Access to the data by other researchers will only be allowed if they agree to preserve the confidentiality of the personal and health information as requested in this form. Their access will also require approval from the original research team AND approval from a Human Research Ethics Committee (HREC).

  • Data Linkage

    Data Linkage creates links between information about a person from different sources including, but not limited to, medical records, and registries like the Australian Cancer Database and the National Death Index in Australia, or the Health Statistics and Data Sets in New Zealand. These agencies are also referred to as data custodians.

    Data Linkage is done to collect additional information, for example any further diagnosis for cancer, long after a person has stopped taking part in a study. Data linkage is an effective way for researchers to continue to look at the long term effectiveness of the treatments used in a study, without needing to directly contact participants.

    By agreeing to take part in a BCT clinical trial, BCT may in future request your identifiable information such as name, date of birth and address from the hospital where you took part in a BCT trial to use for Data Linkage. By taking part in the clinical trial, you agree to provide, or allow the hospital to provide, this information if it is required.

    Your identifiable information, such as your name, gender, date of birth, address and linked registry data, will only be requested if:

    • BCT decides to proceed with Data Linkage, AND
    • Only after all required approvals for data linkage have been obtained such as:
      • Ethics review and approval from the relevant HREC(s) for a project requesting access to your information for data linkage
      • Permission from the data custodian(s) (who perform data linkage from your identifiable information).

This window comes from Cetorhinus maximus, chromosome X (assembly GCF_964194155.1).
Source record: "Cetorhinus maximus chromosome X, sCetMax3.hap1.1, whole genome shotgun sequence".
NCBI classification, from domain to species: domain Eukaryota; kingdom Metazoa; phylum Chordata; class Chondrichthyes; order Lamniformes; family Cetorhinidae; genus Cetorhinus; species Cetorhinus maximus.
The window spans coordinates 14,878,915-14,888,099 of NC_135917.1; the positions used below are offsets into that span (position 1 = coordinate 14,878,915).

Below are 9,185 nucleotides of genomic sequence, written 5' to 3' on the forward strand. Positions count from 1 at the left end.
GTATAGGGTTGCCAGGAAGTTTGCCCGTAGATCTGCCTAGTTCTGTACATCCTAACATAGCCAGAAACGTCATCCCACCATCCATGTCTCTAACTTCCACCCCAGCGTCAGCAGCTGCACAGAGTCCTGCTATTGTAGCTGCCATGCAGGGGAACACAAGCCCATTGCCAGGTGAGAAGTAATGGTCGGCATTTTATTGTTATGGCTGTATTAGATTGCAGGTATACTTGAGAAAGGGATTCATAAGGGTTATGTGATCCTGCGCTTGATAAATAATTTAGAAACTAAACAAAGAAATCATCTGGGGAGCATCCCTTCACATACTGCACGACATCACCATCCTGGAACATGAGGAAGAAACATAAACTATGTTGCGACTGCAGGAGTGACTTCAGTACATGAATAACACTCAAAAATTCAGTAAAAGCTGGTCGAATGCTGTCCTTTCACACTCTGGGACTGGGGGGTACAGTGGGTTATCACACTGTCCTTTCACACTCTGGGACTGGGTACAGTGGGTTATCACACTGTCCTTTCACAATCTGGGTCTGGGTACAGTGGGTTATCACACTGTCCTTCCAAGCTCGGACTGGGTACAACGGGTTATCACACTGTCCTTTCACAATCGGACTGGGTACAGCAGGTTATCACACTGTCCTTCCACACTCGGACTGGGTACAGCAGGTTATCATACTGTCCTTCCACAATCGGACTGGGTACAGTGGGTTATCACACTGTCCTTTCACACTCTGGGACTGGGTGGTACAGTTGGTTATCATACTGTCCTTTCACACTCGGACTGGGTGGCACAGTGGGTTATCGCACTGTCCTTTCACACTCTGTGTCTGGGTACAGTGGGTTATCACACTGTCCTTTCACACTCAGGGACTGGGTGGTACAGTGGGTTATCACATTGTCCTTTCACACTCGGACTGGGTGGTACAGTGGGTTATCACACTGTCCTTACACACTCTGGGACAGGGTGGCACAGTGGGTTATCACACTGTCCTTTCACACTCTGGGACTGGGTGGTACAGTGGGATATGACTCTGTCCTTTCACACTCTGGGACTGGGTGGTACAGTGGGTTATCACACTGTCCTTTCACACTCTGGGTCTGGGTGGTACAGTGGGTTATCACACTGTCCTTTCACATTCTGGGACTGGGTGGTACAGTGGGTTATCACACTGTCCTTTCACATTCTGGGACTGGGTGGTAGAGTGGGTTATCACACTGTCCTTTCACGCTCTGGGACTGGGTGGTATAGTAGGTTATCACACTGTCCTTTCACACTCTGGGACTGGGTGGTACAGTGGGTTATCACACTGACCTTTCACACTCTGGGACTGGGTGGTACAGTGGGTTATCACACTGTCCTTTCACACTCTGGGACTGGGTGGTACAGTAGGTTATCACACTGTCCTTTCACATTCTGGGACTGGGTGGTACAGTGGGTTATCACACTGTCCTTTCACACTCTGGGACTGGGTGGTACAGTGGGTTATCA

BCT will strictly maintain privacy and confidentiality, and will ensure that your information is stored, used and transmitted securely. BCT will only use your identifiable information to provide to the data custodian(s) for Data Linkage. Your identifiable information will never be released to researchers; instead, project-specific patient codes will be created by the data custodian(s) before giving it to researchers.

  • Inspection of Records

    Your health records and any personal and health information obtained during a clinical trial are subject to inspection (to check that all the procedures and data are complete and accurate) by the relevant authorities (such as the Therapeutic Goods Administration or Medsafe) and authorised representatives, collaborators and licensees of BCT, other organisations involved in the study (e.g. a pharmaceutical company, international collaborative group), hospitals participating in the study, or as required by law.

    By signing the Consent Form, you authorise release of, or access to, this confidential information to the relevant study personnel, regulatory authorities, and parties as noted above.

You Can Access Your Personal and Health Information

In accordance with relevant New Zealand, Australian and/or State privacy and other relevant laws, you have the right to request access to the information collected and stored by the study team about you. You also have the right to request that any information with which you disagree be corrected.

Please contact the study team member listed on the study’s Information Sheet/Consent Form if you would like to access your information.